by Dan Krell
If you’re trying to time the market before buying or selling your home, you may decide to wait a little longer after hearing the recent housing data; however, you could also change your mind when you consider some recent research.
First, a recent housing report released May 8th by Zillow.com indicates further erosion of home values. According to Zillow.com’s chief economist Stan Humphries, home values continue to slide nationwide – except for the metro areas of Honolulu, HI (there was a slight increase in home values in March 2011 compared to the same time last year) and Pittsburgh, PA (where home values have been determined to be flat for the time period) (Zillow.com).
Even the Washington, DC metropolitan appears to have taken a hit. According to Zillow.com, area home values declined 0.5% in March 2011 compared to February 2011; and declined 7% in March 2011 compared to March 2010.
Humphries further stated that housing demand continues to be “fundamentally weak;” while housing supply is and will continue to be affected by distressed properties due to higher than normal delinquency rates (which are expected to continue into the near future).
Given the less than rosy picture of the housing market, those doubting the long term value of home ownership may continue to wait out the market. But a recent research article by Anderson & Harris (2010. Timing the market: You don’t have to be perfect. Real Estate Issues 35, (3) (10): 42-42-50) may indicate that you don’t have to be perfect when timing your purchase and sale of your home.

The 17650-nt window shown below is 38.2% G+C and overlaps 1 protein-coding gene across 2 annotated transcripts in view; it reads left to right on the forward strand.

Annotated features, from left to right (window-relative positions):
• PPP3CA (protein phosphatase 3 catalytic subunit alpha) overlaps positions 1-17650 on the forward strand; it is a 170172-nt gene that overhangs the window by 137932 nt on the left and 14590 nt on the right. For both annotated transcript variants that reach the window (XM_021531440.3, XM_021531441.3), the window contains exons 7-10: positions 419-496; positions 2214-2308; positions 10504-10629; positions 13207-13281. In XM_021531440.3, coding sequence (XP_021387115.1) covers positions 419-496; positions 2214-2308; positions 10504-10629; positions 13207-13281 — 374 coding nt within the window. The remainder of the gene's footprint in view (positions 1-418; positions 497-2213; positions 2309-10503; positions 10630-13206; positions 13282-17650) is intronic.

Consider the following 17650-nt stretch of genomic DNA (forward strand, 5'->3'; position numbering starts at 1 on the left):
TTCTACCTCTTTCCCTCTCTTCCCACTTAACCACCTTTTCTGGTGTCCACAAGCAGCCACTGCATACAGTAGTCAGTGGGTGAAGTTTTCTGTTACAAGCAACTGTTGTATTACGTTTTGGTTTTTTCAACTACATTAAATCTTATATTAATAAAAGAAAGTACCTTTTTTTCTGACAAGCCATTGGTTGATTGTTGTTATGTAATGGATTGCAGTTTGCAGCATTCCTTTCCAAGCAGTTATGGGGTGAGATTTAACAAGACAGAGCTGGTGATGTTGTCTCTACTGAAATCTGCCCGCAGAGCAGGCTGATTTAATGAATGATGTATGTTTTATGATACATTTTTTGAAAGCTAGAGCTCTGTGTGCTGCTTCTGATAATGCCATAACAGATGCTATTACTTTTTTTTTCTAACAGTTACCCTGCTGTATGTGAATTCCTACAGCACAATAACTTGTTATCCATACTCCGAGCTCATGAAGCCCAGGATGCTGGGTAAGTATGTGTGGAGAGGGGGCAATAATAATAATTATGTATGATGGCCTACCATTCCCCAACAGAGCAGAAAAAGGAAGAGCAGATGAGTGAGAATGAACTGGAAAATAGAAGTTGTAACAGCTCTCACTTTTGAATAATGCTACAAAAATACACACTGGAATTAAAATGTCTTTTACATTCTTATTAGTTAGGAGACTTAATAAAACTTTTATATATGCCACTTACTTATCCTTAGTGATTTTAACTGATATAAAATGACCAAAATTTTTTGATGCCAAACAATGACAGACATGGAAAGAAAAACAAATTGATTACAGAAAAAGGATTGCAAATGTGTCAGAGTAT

Anderson & Harris studied various strategies of purchasing and selling commercial real estate to determine if there is a significant difference in return. Their strategy simulation provided these results: the typical “buy and hold strategy” over a thirty year period results in an annualized return of 8.18%; however, buying when a recession has ended with a predetermined sale period yields a wide range of return that ranged from 13.38% to 1.42% annualized total return. Alternatively, timing your purchase and sale with the overall peaks and valleys of the market could be more effective than trying to be exact; although they concede that peaks and valleys are realized in hindsight.
Although their data analyzed commercial real estate investor behavior, the results may have implications for the housing market. As the data suggests, attempting to exactly time your purchase and sale can yield a wide range of unpredictable results; while a long term strategy appears to be more stable. Additionally, they caution that market timing can also be affected by macroeconomic factors as well as your personal financial picture; which can reverse positive returns, even if your timing was perfect.
Anderson & Harris’ data may indicate that attempting to time your purchase may not yield the results you might expect; long term home ownership can be as good, if not better, than speculating on the exact bottom or top of the housing market. Likewise, home sellers waiting for the housing market to rebound before making a move may be missing an opportunity as well.
Obviously, you should consult financial professionals before making any financial decision; as well as consulting a Realtor® to assist you in analyzing local and neighborhood sale data. However, if you’re trying to time the housing market, consider a long term approach before making your decision.
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Comments are welcome. This article is not intended to provide nor should it be relied upon for legal and financial advice. This article was originally published in the Montgomery County Sentinel the week of May 9, 2011. Using this article without permission is a violation of copyright laws. Copyright © 2011 Dan Krell.